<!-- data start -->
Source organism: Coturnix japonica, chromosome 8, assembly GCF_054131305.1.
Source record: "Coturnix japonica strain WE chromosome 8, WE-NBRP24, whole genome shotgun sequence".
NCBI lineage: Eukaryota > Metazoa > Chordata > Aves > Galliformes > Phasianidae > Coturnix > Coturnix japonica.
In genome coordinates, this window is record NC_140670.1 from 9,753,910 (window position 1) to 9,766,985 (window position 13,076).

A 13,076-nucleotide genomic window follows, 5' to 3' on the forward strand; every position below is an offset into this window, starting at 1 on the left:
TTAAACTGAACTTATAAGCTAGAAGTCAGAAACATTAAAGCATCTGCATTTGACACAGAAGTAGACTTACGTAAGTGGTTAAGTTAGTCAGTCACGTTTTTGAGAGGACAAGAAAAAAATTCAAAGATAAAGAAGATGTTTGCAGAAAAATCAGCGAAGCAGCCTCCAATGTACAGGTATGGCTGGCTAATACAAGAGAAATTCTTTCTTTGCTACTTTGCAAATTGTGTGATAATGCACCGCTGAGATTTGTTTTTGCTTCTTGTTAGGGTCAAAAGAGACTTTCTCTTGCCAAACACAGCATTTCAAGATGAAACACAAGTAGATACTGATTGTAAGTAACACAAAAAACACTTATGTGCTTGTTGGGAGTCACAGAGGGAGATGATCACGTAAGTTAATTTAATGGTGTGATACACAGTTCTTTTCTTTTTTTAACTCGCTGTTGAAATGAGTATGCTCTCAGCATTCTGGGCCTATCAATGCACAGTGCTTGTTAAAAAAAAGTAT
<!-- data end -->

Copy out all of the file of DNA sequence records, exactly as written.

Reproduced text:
Source organism: Coturnix japonica, chromosome 8, assembly GCF_054131305.1.
Source record: "Coturnix japonica strain WE chromosome 8, WE-NBRP24, whole genome shotgun sequence".
NCBI lineage: Eukaryota > Metazoa > Chordata > Aves > Galliformes > Phasianidae > Coturnix > Coturnix japonica.
In genome coordinates, this window is record NC_140670.1 from 9,753,910 (window position 1) to 9,766,985 (window position 13,076).

A 13,076-nucleotide genomic window follows, 5' to 3' on the forward strand; every position below is an offset into this window, starting at 1 on the left:
TTAAACTGAACTTATAAGCTAGAAGTCAGAAACATTAAAGCATCTGCATTTGACACAGAAGTAGACTTACGTAAGTGGTTAAGTTAGTCAGTCACGTTTTTGAGAGGACAAGAAAAAAATTCAAAGATAAAGAAGATGTTTGCAGAAAAATCAGCGAAGCAGCCTCCAATGTACAGGTATGGCTGGCTAATACAAGAGAAATTCTTTCTTTGCTACTTTGCAAATTGTGTGATAATGCACCGCTGAGATTTGTTTTTGCTTCTTGTTAGGGTCAAAAGAGACTTTCTCTTGCCAAACACAGCATTTCAAGATGAAACACAAGTAGATACTGATTGTAAGTAACACAAAAAACACTTATGTGCTTGTTGGGAGTCACAGAGGGAGATGATCACGTAAGTTAATTTAATGGTGTGATACACAGTTCTTTTCTTTTTTTAACTCGCTGTTGAAATGAGTATGCTCTCAGCATTCTGGGCCTATCAATGCACAGTGCTTGTTAAAAAAAAGTAT